Kinloch mayor pleads guilty to embezzlement, witness tampering | St. Louis Public Radio

Kinloch mayor pleads guilty to embezzlement, witness tampering

Aug 23, 2011

This article first appeared in the St. Louis Beacon, Aug. 23, 2011 - Federal authorities have announced that Kinloch Mayor Keith Conway has "entered a guilty plea to charges of using Kinloch city funds to pay personal expenses, fund personal travel, and purchase a Florida vacation condominium timeshare." Conway also pleaded guilty to pressing Kinloch officials to lie to federal investigators.

According to the U.S. attorney's office, Conway " stole, diverted and embezzled city funds" between January 2009 through this past March.

Conway, 47, pleaded to one felony count of wire fraud, one felony count of federal program funds theft and one felony count of witness tampering before United States District Judge Rodney W. Sippel, federal officials said. Sentencing has been set for November 18.

Conway faces sentences of up to 20 years in prision, and fines up to $250,000.

The mayor used the money, federal authorities say, "to pay for several personal Bahamas vacation cruises, airline tickets to Las Vegas and Ft. Lauderdale for himself and friends, the down payment and loan payments on a time-share condominium in South Florida, personal credit card bills, personal federal income taxes, as well as Ameren electric bills for a city owned residence where he was living rent free."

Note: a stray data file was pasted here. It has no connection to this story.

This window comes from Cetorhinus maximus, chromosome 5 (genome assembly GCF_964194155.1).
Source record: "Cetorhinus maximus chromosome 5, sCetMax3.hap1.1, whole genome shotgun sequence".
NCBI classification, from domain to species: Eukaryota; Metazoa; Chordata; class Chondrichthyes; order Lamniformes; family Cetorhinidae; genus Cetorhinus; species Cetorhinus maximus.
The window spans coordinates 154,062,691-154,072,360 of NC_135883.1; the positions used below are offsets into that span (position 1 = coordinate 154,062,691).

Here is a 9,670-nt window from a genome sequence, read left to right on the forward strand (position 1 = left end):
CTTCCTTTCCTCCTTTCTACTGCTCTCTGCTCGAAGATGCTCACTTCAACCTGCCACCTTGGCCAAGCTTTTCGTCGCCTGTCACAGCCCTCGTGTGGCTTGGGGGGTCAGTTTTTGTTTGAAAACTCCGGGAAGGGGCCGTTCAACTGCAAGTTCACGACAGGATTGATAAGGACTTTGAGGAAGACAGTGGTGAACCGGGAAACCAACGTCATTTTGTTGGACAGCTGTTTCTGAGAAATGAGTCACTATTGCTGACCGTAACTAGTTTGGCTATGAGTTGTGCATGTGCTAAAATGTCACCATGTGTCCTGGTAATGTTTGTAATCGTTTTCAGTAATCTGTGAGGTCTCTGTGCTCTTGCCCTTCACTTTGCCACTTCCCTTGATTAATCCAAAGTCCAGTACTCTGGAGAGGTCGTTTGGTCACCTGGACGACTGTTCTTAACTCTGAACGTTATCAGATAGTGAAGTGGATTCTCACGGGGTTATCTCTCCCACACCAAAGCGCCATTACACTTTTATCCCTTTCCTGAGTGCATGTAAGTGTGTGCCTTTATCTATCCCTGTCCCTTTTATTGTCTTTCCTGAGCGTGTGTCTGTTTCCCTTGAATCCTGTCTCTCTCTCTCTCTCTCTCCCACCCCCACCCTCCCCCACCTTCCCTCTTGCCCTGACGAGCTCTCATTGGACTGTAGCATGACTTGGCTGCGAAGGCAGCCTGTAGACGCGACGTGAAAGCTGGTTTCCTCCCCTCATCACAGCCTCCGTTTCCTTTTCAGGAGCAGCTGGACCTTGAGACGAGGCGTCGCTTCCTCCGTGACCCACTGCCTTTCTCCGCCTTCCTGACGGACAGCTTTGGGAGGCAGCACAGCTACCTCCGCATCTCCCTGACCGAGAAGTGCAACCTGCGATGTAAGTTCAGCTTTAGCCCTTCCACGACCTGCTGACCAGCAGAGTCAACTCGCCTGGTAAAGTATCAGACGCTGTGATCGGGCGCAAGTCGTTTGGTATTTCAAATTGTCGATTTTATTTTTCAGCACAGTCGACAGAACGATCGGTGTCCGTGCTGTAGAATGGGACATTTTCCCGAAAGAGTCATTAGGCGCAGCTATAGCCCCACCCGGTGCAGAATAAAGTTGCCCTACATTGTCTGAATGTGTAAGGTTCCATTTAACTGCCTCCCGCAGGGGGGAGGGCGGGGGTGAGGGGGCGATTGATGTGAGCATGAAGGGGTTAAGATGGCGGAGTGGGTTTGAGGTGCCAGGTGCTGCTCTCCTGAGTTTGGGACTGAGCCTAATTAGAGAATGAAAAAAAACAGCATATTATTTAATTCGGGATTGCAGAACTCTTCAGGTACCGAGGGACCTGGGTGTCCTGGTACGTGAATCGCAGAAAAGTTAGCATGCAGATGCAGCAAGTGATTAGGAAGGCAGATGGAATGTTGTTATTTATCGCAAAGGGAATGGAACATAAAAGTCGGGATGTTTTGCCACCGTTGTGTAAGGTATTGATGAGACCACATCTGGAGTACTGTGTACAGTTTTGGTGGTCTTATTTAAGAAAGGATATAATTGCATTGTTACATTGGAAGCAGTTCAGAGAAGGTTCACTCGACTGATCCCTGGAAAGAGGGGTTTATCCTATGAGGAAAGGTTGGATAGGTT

"Further, following his original indictment on the fraud and embezzlement charges, and while on bond, Conway provided false information to Kinloch city officials including several members of the Board of Aldermen relative to the criminal charges pending against him and urged those officials to provide false information about those charges," the U.S. attorney's office added.

Conway was originally indicted on fraud charges in May, with the additional witness-tampering charge added in June.

"Mr. Conway finally admitted he stole money from his own community when the City of Kinloch couldn't even afford to pay its employees," said Special Agent in Charge Dennis L. Baker of the FBI St. Louis Division. "After he was indicted, he lied about the city owing him money to try to cover up his selfish crimes."